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Tuesday, September 21, 2021

Student Health and Wellness Center develops nap map

The Student Health and Wellness Center is currently finalizing its annual nap map, a guide to the best places to grab a few minutes of shut-eye on campus.

Around 25 red sleep icons indicate top spots on this Google map, each of which, when selected, provides the curious with a convenient window of helpful information, including a description of the location, a ranking against other spots, helpful napping hints and, frequently, a photo.

Student Health and Counseling Services volunteers wander the UC Davis campus annually, searching for prime undiscovered napping locations and reevaluating old favorites. These volunteers are asked to grade these locales on a variety of criteria, the most important of which are comfort, noise level, light and safety.

The CAPS Mind Spa, located on the second floor of the Student Health and Wellness Center, was ranked first among all locations for its massage chairs, biofeedback software to help track stress management and its comfortable napping environment.

Jason Spitzer, a sexual and mental wellness health educator for the Department of Student Health and Counseling Services, is currently in charge of the map. Spitzer joined the staff shortly after it was first published in January of 2010.

“The idea behind the map was that if we were going to encourage students to nap we should at least show them where some good napping spots are,” Spitzer said.

Old favorites like Shields Library and the Quad also made the list, but, fittingly, were ranked slightly lower than locations that were less well-traveled.

To many, it can be considered nearly impossible to pass by the Quad on a sunny day without spotting a handful of nappers taking advantage of the soft grass and nice weather.

“I like the sun, that’s the best part. It’s warm in this weather, and it’s more comfortable than sitting on big chairs in the library,” said fourth year economics major Michelle Zhang.

Trinidad Alcala, a first-year biochemistry major, cites the Quad’s cleanliness and overall laid-back atmosphere as the top reasons she frequents the spot for her occasional afternoon naps.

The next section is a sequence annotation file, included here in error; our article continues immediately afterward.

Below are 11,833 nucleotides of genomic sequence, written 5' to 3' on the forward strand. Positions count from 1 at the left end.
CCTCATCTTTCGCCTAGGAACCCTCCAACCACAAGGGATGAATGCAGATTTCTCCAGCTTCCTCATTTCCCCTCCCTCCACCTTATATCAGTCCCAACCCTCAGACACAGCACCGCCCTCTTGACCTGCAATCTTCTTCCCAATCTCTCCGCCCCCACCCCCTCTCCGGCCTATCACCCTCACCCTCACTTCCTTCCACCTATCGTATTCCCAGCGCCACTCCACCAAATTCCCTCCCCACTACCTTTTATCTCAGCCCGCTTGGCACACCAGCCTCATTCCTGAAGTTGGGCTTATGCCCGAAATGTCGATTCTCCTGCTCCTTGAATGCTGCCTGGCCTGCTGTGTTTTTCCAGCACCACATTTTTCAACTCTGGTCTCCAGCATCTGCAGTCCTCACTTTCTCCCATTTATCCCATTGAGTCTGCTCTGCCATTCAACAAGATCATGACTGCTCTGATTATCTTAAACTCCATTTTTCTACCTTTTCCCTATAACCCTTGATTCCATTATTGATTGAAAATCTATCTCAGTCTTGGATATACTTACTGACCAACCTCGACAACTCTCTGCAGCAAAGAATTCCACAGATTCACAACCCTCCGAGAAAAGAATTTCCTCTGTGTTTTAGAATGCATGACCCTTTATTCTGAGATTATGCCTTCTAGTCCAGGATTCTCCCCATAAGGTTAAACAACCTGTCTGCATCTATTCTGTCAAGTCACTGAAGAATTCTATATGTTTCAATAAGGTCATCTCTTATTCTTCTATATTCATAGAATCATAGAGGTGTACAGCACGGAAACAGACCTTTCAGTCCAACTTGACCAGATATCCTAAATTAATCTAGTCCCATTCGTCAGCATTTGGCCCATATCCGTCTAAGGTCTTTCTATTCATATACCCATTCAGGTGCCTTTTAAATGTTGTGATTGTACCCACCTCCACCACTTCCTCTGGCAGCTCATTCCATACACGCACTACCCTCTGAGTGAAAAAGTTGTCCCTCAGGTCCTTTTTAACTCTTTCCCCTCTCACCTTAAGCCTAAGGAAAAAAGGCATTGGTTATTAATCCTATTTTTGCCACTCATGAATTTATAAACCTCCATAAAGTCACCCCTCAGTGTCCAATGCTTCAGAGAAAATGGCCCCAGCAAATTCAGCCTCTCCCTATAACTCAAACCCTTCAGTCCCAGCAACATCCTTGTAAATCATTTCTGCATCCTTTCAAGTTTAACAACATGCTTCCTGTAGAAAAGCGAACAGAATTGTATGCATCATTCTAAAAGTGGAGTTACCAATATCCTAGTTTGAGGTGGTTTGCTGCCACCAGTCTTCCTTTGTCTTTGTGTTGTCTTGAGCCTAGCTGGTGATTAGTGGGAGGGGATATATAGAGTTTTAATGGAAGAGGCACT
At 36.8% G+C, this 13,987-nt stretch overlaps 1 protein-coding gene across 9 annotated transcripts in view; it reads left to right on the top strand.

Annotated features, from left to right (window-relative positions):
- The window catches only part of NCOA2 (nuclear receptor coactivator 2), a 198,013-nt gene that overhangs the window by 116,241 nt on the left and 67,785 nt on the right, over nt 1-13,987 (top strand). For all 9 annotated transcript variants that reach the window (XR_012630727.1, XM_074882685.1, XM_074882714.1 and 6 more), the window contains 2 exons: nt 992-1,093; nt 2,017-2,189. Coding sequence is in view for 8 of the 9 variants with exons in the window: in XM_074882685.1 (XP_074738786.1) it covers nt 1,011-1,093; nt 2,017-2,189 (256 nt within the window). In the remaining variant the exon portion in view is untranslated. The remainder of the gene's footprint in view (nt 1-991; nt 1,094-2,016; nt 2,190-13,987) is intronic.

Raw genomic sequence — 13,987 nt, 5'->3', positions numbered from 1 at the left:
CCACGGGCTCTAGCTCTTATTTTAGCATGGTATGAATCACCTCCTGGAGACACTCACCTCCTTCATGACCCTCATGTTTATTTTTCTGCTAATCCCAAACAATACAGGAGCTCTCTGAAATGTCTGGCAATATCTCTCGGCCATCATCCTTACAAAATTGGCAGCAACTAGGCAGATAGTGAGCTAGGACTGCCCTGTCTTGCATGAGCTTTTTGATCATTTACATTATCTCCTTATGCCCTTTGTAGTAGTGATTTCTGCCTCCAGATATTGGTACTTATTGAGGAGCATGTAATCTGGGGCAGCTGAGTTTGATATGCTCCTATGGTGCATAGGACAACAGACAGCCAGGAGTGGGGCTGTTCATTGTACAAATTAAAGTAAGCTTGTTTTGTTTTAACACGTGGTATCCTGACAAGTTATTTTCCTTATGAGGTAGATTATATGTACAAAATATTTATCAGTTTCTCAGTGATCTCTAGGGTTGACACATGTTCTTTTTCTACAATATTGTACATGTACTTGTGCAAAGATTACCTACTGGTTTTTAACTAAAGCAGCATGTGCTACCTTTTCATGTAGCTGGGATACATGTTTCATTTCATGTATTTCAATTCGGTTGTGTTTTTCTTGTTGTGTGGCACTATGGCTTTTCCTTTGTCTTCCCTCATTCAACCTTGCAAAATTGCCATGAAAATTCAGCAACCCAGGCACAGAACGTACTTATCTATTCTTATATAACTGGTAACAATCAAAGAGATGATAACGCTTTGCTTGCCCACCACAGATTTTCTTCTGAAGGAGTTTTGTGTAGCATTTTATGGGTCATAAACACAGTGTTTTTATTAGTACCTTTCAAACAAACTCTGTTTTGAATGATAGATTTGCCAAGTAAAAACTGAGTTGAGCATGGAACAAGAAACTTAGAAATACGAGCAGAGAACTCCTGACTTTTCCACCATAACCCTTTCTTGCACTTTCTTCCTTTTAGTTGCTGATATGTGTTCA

The Wellman Hall study lounge is an indoor napping spot that is also popular with students for its central location.

“It’s a great spot to nap in between classes when you have a lot of them during the day,” said Andrew Karpinski, a second-year political science and English double major who was found napping in the lounge.

The Student Health and Counseling Services advises students take a 20 to 30 minute late-morning or early-afternoon nap every day to increase alertness, productivity and concentration.

The downsides to napping are few and are most generally caused by oversleeping, or taking a nap for a period longer than approximately 30 minutes. This can include sleep inertia and troubled nighttime sleeping, which cause grogginess and disorientation in some.

If students find themselves napping for more than 30 minutes, Spitzer said, it is usually a sign they are not getting enough sleep at night, and naps will no longer be effective.

“The benefits of naps are lost if people are not getting their full 7 to 9 hours of sleep every night,” he said.

In a memo about the benefits of naps, the National Sleep Foundation cited a NASA study on sleepy military pilots and astronauts, which found that a 40-minute nap improved performance by 34 percent and alertness by 100 percent.

Based on positive nap research such as this, the Wellness Center decided to conduct a sleep campaign to encourage students to nap and share with them information on these benefits.

The department’s most recent sleep campaign ran in November and its next campaign will run in March.

“I think trying to make some of these resources a little more prominent will be good for us and the students as well,” Spitzer said.

As part of the sleep program, the Health Education and Promotion sector of the Student Health and Wellness Center provides free nap kits to students that can be picked up on the center’s third floor.

The map can be found at shcs.ucdavis.edu/topics/sleep-tips.

SAMANTHA SPARGO can be reached at campus@theaggie.org.

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